Guide to Investment Properties

Guide to Investment Properties

Investment properties can be a great way to make extra income, and there are a number of ways to make money off of a real estate investment in Windsor-Essex.

Terms:

To start, there are a few basic things you need to know:

 

Financing:

Like with any real estate purchase, you will need a down payment (20% for residential properties and probably 50% for commercial ones).

 

Taxation:

Rent you collect is considered to be income in Canada and is taxed as such. If you sell your property, you will be subject to the Capital Gains Tax for the increase in value between the time you bought it and the time you sell it. There can be other implications related to investment properties and taxes, so make sure to speak to a professional to get the whole picture.

 

Term:

It is a good idea to view a real estate investment as a long-term one - expecting to turn a big profit in a short time isn’t always realistic.

 

Returns:

There are three main ways to generate income from a property:

  1. Cash Flow: When your rent income collected is higher than the expenses (operating expenses and financing expenses) of owning the property.

  2. Appreciation: an increase in the value of your property so you can sell it for more than you bought it for.

  3. Equity: As your tenant pays rent, you pay down the mortgage and gain equity so when you sell it, more of what the buyer pays goes to you.

 

Capitalization Rate:

The rate on which you see a return on your real estate investment. This is calculated by dividing the income generated by your property by the purchase price of it.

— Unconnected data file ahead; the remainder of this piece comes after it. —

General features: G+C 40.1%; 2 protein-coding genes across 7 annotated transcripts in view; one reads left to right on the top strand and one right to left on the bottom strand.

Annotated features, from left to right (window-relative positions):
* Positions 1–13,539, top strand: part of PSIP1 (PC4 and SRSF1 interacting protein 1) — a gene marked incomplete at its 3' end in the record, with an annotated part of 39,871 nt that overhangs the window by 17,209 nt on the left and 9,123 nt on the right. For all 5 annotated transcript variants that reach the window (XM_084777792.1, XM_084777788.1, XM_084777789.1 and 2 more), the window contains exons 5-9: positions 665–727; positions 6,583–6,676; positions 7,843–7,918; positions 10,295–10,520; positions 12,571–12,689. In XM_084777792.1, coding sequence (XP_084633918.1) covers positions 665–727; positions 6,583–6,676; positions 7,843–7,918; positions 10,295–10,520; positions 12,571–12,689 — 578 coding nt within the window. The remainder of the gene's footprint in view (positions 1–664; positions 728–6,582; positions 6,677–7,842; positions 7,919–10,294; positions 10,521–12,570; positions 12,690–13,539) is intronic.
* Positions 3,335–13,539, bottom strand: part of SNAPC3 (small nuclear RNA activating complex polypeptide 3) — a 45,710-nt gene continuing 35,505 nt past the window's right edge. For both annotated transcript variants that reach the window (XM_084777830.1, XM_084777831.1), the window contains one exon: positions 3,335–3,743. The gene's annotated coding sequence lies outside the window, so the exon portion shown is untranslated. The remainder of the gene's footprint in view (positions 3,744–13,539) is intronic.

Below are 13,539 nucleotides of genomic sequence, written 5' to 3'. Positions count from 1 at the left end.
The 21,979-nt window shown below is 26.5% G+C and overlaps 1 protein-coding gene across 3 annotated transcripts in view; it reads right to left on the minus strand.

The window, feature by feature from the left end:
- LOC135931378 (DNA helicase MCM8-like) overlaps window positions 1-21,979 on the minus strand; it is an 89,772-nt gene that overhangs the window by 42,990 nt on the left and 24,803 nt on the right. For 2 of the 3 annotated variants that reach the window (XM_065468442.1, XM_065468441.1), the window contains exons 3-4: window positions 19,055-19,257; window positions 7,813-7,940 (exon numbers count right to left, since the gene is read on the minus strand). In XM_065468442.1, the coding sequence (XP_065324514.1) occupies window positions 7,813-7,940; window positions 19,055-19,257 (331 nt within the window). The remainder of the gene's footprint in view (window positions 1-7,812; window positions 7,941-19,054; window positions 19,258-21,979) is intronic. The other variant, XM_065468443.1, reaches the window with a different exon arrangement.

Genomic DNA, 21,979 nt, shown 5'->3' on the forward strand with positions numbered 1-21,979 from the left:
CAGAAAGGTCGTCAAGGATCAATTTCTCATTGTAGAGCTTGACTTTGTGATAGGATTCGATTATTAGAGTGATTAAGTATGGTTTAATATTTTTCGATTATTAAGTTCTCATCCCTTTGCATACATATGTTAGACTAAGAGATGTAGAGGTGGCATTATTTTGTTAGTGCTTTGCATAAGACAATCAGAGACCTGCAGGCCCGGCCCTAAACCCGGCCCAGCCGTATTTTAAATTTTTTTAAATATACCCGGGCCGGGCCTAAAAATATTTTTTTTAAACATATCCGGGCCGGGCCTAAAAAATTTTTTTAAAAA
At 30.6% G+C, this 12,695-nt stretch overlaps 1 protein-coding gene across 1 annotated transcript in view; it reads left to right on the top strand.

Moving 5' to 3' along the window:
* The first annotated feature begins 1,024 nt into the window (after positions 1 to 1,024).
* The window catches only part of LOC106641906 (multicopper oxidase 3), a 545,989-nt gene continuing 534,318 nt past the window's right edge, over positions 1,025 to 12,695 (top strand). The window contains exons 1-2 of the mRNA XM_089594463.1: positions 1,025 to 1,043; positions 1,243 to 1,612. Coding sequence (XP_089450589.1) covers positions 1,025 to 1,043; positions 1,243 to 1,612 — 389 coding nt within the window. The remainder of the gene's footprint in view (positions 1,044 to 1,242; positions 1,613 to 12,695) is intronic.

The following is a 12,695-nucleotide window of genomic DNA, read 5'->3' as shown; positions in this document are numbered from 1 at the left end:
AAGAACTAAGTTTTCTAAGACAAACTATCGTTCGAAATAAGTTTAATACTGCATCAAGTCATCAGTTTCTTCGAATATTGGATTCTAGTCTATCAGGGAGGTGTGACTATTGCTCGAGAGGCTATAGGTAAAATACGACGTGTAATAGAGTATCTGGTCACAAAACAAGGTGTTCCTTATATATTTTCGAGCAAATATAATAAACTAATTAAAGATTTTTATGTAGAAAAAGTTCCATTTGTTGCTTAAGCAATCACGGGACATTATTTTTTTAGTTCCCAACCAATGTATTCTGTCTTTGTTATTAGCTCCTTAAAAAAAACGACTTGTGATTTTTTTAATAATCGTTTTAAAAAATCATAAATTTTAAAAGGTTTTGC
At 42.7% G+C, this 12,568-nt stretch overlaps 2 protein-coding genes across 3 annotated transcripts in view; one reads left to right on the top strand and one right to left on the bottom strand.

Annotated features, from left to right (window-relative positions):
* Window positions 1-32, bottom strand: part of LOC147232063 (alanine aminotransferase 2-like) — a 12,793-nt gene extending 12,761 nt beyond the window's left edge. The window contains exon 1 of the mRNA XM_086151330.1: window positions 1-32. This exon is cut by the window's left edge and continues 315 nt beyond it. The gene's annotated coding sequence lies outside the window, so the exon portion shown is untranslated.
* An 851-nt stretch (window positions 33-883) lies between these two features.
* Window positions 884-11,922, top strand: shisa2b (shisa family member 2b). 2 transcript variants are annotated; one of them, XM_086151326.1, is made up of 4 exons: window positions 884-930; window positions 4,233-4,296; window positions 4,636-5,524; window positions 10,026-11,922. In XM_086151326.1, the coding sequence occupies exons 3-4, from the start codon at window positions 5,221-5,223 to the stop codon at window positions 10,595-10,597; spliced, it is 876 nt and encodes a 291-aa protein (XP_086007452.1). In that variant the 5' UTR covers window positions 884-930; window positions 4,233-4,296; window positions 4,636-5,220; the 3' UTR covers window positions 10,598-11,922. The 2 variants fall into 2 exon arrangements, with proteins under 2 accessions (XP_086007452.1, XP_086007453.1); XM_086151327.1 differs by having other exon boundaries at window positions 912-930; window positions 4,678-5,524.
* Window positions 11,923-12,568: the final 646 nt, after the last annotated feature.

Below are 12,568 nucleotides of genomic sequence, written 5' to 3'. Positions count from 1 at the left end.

Income Properties:

An income property is a property where you generate regular income from tenants living there. These can include any self-contained units such as apartments, houses, and units in a duplex.

The advantages of this include the option to generate income off of your own home (for example, a basement apartment), the potential gains from a house appreciating in value, and a very good chance of breaking even between expenses and income before selling.

The downsides to this are the disadvantages of dealing with tenants (repairs, renovations, non-payment of rent if you pick the wrong tenants, etc.).

 

Flipping Properties

The idea behind flipping a property is to buy it at a low rate, renovate it, and sell it for a profit. While there is the potential to do very well by flipping properties, there is definitely risk involved. If you can get a property in the right neighbourhood at the right price, you can really come out ahead on it when you resell it.

The risks are that many improvements to a property cost more than you would expect, and there can be more than you were anticipating. You are also subject to changes in the real estate market, and unless you can make the repairs yourself, the cost of professionals to do them for you.

Working with a real estate professional like myself is definitely a good idea if you’re considering flipping a property - I can help you make an informed decision about when to buy, what to invest, and what to expect when you sell.

 

 


 Albert Kantarjian
Albert Kantarjian Salesperson (519) 816-4222 (519) 251-1611

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